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Meet Erik Weihenmayer, the World’s Most Accomplished Blind Adventurer

Erik Weihenmayer became blind at age 13, but he has never let this life-altering event limit him in any way. He is one of those rare individuals who have not just managed to overcome a disability, but live like it never happened. He is also the only blind person in the world to have scaled Mount Everest, among other achievements.

At age 44, Erik is the world’s most accomplished blind adventurer. To be honest, his accomplishments are on par with any other exceptional normal person. He is a role model even for people with normal vision. He has managed to completely disregard his blindness; it’s like he’s been everywhere and done everything. Mountaineering, wrestling, cycling, skiing, kayaking, paragliding, skydiving – the list of Erik’s activities are seemingly endless.

When he was younger, Erik focused on just one sport – wrestling – and he was brilliant at it. He represented his state in the US National Freestyle Wrestling Championships. He graduated college in 1993 with a Master’s degree and soon became a school teacher. This was when he took up rock climbing and trekking on the side. He was amazing at that too – he summited Mount McKinley (the tallest peak in the US) and then Kilimanjaro (tallest in Africa).

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Photo: Erik Weihenmayer/Facebook

In 2001, Erik climbed Mount Everest, and since then he has climbed all the remaining Seven Summits – the highest mountains on each of the seven continents.

In 2003, he took part in the Primal Quest – the toughest multi-sport adventure race in the world. The race is physically demanding; it spans 457 miles and 60,000 feet of elevation gain through the Sierra Nevada over nine days, with no time-outs. Erik and his team competed with 80 teams from 17 other countries, and was one of the 42 teams to make it to the finish line.

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Photo: Erik Weihenmayer/Facebook

One of Erik’s most recent and challenging goals was to become the only blind person to kayak down the Grand Canyon – a 226 mile stretch that includes more than half-a-dozen thumping Class IV rapids. He spent four years training for the challenge, but nothing could really prepare him for the experience. It was terrifying, even for Erik’s standards.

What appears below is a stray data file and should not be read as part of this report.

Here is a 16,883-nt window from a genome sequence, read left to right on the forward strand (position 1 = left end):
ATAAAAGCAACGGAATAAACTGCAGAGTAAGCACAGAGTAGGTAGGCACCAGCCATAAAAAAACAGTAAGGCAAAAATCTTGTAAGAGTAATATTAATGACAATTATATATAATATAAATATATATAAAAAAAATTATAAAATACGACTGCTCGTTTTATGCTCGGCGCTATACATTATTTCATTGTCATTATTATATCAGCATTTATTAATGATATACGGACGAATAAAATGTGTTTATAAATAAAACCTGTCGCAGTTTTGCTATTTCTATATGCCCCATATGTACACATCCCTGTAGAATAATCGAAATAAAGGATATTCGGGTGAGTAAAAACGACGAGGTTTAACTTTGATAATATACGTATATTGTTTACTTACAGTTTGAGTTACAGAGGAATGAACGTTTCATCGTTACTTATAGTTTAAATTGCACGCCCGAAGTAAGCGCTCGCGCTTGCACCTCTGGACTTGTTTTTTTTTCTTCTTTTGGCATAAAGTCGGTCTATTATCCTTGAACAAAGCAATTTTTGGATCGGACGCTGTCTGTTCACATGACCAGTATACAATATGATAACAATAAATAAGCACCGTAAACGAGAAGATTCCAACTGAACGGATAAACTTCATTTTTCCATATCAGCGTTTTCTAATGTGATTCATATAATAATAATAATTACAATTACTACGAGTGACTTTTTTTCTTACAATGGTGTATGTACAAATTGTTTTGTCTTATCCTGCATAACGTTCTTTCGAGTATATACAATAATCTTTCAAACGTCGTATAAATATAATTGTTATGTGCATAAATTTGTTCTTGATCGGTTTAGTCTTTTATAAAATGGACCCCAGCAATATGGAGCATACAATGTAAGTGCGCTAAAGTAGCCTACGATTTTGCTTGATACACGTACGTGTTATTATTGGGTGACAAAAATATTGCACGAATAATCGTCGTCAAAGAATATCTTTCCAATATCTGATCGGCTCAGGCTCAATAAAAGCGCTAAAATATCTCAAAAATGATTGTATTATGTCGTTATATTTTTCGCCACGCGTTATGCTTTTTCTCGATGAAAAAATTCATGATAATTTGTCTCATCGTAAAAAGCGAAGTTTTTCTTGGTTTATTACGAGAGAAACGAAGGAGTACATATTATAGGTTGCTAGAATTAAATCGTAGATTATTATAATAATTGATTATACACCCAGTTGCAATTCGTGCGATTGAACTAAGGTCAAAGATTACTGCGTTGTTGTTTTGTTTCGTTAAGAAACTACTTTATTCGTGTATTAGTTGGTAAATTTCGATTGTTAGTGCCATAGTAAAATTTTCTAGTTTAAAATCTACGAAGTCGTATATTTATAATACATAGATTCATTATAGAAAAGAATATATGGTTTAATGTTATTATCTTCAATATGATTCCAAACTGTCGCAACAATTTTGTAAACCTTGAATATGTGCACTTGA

“I’m paddling along, and all of a sudden I feel the river boil beneath me,” he said. “I’m paddling for my life. I’m completely hyperventilating, in a total panic because I know what’s coming. The river is going to yank my bow, flip me, and suck me out of the cockpit. The first time, I was lucky enough to grab onto a safety boat. But next time, who knows? When I get sucked into a whirlpool, I’m not like other people. I can’t see the light. I don’t know which way is up.” Let’s just say he was incredibly lucky to get out of that one alive.

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Photo: Erik Weihenmayer/Facebook

Erik is also a motivational speaker, writer, and teacher. He taught mountaineering and rock climbing to blind students at the Tibetan school, Braille Without Borders. The first book he wrote is called Touch the Top of the World, published in ten countries and six languages. The action-packed memoir was made into a film in 2006. Thanks to his unbelievable accomplishments, he’s been featured on Oprah, Good Morning America, and on the covers of Time, Outside and Climbing Magazine.

If you’d like to watch Erik in action, his Everest mission was extensively covered in the award-winning documentary, Farther than the Eye Can See. You could also view his training videos on his website; they show exactly how determined and focused he is towards his goals.

 

Surprisingly, Erik isn’t all about adventure. He’s a family guy too. After a day’s hard work of training and adventure, he goes home to his wife, Ellen, and two kids – 12-year-old Emma and 10-year-old Arjun.

Sources: Touch the Top, Outside Magazine

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